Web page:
The charge is distributed across the entire volume. So, using Gauss's Law, we get:

(a)

$\varphi =\oint \overrightarrow{\mathrm{E}}.d\overrightarrow{s}=\frac{Q}{{\in}_{0}}\phantom{\rule{0ex}{0ex}}\Rightarrow \oint Eds=\frac{Q}{{\in}_{0}}\phantom{\rule{0ex}{0ex}}$

The value of E is fixed for a particular radius.

$\Rightarrow E\oint ds=\frac{Q}{{\in}_{0}}\phantom{\rule{0ex}{0ex}}\Rightarrow E\times 4\pi {r}^{2}=\frac{Q}{{\in}_{0}}\phantom{\rule{0ex}{0ex}}\Rightarrow E=\frac{Q}{{\in}_{0}\times 4\pi {r}^{2}}\phantom{\rule{0ex}{0ex}}$

$E=\frac{79\times (1.6\times {10}^{-19})}{(8.85\times {10}^{-12})\times 4\times 3.14\times (7\times {10}^{-10}{)}^{2}}\phantom{\rule{0ex}{0ex}}E=2.315131\times {10}^{21}\mathrm{N}/\mathrm{C}$

(b) To find the electric field at the middle point of the radius:

Radius, $r=\frac{7}{2}\times {10}^{-10}\mathrm{m}$

Volume,

$V=\frac{4}{3}\mathrm{\pi}{r}^{3}\phantom{\rule{0ex}{0ex}}=\frac{4}{3}\times \frac{22}{7}\times \frac{343}{8}\times {10}^{-30}$

Net charge $=79\times 1.6\times {10}^{-19}\mathrm{C}$

Volume charge density

$=\frac{79\times 1.6\times {10}^{-19}}{{\displaystyle \frac{4}{3}}\mathrm{\pi}\times 343\times {10}^{-30}}$

So, the charge enclosed by this imaginary sphere of radius *r* =3.5 $\times {10}^{-10}$

$=\frac{79\times 1.6\times {10}^{-19}}{{\displaystyle \frac{4}{3}}\mathrm{\pi}\times 343\times {10}^{-30}}\times \frac{4}{3}\mathrm{\pi}\times \frac{343}{8}\times {10}^{-30}\phantom{\rule{0ex}{0ex}}=\frac{79\times 1.6\times {10}^{-19}}{8}$

$\Rightarrow E=\frac{79\times 1.6\times {10}^{-19}}{8\times 4\mathrm{\pi}{\in}_{0}.{\mathrm{r}}^{2}}\mathrm{at}r\mathit{}=3.5\times {10}^{-10}\phantom{\rule{0ex}{0ex}}=1.16\times {10}^{21}\mathrm{N}/\mathrm{C}.$

As electric charge is given to a conductor, it gets distributed on its surface. But nucleons are bound by the strong force inside the nucleus. Thus, the nuclear charge does not come out and reside on the surface of the conductor. Thus, the charge can be assumed to be uniformly distributed in the entire volume of the nucleus.

#### Page No 141:

#### Question 11:

A charge *Q* is distributed uniformly within the material of a hollow sphere of inner and outer radii *r*_{1} and *r*_{2} (figure 30-E4). Find the electric field at a point *P* at a distance *x* away from the centre for *r*_{1} < *x* < *r*. Draw a rough graph showing the electric field as a function of *x* for 0 < *x* < 2*r*_{2} (figure 30-E4).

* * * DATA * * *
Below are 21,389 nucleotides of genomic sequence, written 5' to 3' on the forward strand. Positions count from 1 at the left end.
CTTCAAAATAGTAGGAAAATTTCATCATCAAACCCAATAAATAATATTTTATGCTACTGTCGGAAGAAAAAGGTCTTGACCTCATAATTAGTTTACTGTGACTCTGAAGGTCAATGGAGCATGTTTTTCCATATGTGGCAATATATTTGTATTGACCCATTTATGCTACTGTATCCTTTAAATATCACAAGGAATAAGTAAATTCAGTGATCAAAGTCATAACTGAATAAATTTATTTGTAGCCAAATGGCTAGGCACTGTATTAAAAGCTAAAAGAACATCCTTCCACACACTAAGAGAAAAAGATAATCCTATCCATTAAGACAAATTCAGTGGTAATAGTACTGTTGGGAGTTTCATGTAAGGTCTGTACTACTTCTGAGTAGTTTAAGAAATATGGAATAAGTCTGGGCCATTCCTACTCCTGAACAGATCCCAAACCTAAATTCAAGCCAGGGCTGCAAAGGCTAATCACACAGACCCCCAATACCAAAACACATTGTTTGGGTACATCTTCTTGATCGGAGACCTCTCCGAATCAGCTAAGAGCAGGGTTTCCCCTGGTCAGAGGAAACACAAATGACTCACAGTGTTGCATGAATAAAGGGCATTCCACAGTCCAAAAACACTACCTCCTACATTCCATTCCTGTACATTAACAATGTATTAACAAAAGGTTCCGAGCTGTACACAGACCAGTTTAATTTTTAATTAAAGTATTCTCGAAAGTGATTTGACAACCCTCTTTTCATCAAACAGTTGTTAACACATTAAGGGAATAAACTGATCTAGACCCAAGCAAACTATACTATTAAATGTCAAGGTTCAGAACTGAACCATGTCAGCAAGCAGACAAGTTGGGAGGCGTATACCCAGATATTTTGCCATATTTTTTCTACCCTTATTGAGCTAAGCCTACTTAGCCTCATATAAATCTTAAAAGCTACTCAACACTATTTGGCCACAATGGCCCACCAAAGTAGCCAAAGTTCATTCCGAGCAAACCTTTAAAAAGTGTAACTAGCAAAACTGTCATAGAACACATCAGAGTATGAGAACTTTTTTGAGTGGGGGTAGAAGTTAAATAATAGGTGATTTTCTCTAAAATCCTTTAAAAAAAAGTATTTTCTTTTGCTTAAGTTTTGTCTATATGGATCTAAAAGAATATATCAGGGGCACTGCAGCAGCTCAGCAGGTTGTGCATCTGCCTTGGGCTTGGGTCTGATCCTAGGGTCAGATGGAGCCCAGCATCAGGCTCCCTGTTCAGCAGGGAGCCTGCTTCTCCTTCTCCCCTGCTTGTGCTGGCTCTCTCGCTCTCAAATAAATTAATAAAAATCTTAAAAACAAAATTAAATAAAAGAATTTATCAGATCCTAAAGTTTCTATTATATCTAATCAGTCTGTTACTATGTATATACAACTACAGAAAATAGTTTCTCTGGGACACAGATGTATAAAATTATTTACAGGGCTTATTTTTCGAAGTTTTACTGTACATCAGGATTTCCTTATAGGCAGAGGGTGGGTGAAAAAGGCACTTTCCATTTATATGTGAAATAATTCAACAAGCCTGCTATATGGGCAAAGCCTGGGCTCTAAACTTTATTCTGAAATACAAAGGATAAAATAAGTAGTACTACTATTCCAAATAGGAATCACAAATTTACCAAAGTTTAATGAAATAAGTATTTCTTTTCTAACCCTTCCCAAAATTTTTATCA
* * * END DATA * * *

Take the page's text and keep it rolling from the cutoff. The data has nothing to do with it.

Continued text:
Figure

#### Answer:

Amount of charge present on the hollow sphere = *Q*

Inner radii of the hollow sphere = *${r}_{1}$*

Outer radii of the hollow sphere = ${r}_{2}$

Consider an imaginary sphere of radius *x*.

The charge on the sphere can be found by multiplying the volume charge density of the hollow spherical volume with the volume of the imaginary sphere of radius (*x*-${r}_{1}$).

Charge per unit volume of the hollow sphere,

$\rho =\frac{Q}{{\displaystyle \frac{4}{3}}\pi \left({r}_{2}^{3}-{r}_{1}^{3}\right)}$

Charge enclosed by this imaginary sphere of radius *x:**q* = *ρ *× Volume of the part consisting of charge

$q=\frac{{\displaystyle \frac{4}{3}}\mathrm{\pi}\left({x}^{3}-{r}_{1}^{3}\right)Q}{{\displaystyle \frac{4}{3}}\mathrm{\pi}\left({r}_{2}^{3}-{r}_{1}^{3}\right)}\phantom{\rule{0ex}{0ex}}q=\frac{\left({x}^{3}-{r}_{1}^{3}\right)}{\left({r}_{2}^{3}-{r}_{1}^{3}\right)}Q$

According to Gauss's Law,

$\oint \mathrm{E}.ds=\frac{q}{{\in}_{0}}$

Here, the surface integral is carried out on the sphere of radius *x* and *q* is the charge enclosed by this sphere.

$\mathrm{E}\oint ds=\frac{q}{{\in}_{0}}\phantom{\rule{0ex}{0ex}}E\left(4\mathrm{\pi}{x}^{2}\right)=\frac{q}{{\in}_{0}}$

$E(4\mathrm{\pi}{x}^{2})=\frac{\left({x}^{3}-{r}_{1}^{3}\right)Q}{\left({r}_{2}^{3}-{r}_{1}^{3}\right){\mathit{\in}}_{0}}\phantom{\rule{0ex}{0ex}}E\mathit{}=\frac{Q\left({x}^{3}-{r}_{1}^{3}\right)}{4\mathrm{\pi}{\mathit{\in}}_{0}{\mathrm{x}}^{2}\left({\mathrm{r}}_{2}^{3}-{\mathrm{r}}_{1}^{3}\right)}$

The electric field is directly proportional to x for *r*_{1} < *x* < *r*.

The electric field for *r*_{2} < *x* < 2*r*_{2,}

$E=\frac{Q}{4\pi {\in}_{0}{x}^{2}}$

Thus, the graph can be drawn as:

#### Page No 142:

#### Question 12:

A charge *Q* is placed at the centre of an uncharged, hollow metallic sphere of radius *a*. (a) Find the surface. (b) If a charge *q* is put on the sphere, what would be the surface charge densities on the inner and outer surfaces? (c) Find the electric field inside the sphere at a distance *x* from the centre in the situations (a) and (b).

#### Answer:

Given:

Amount of charge present at the centre of the hollow sphere = *Q*

We know that charge given to a hollow sphere will move to its surface.

Due to induction, the charge induced at the inner surface = −*Q*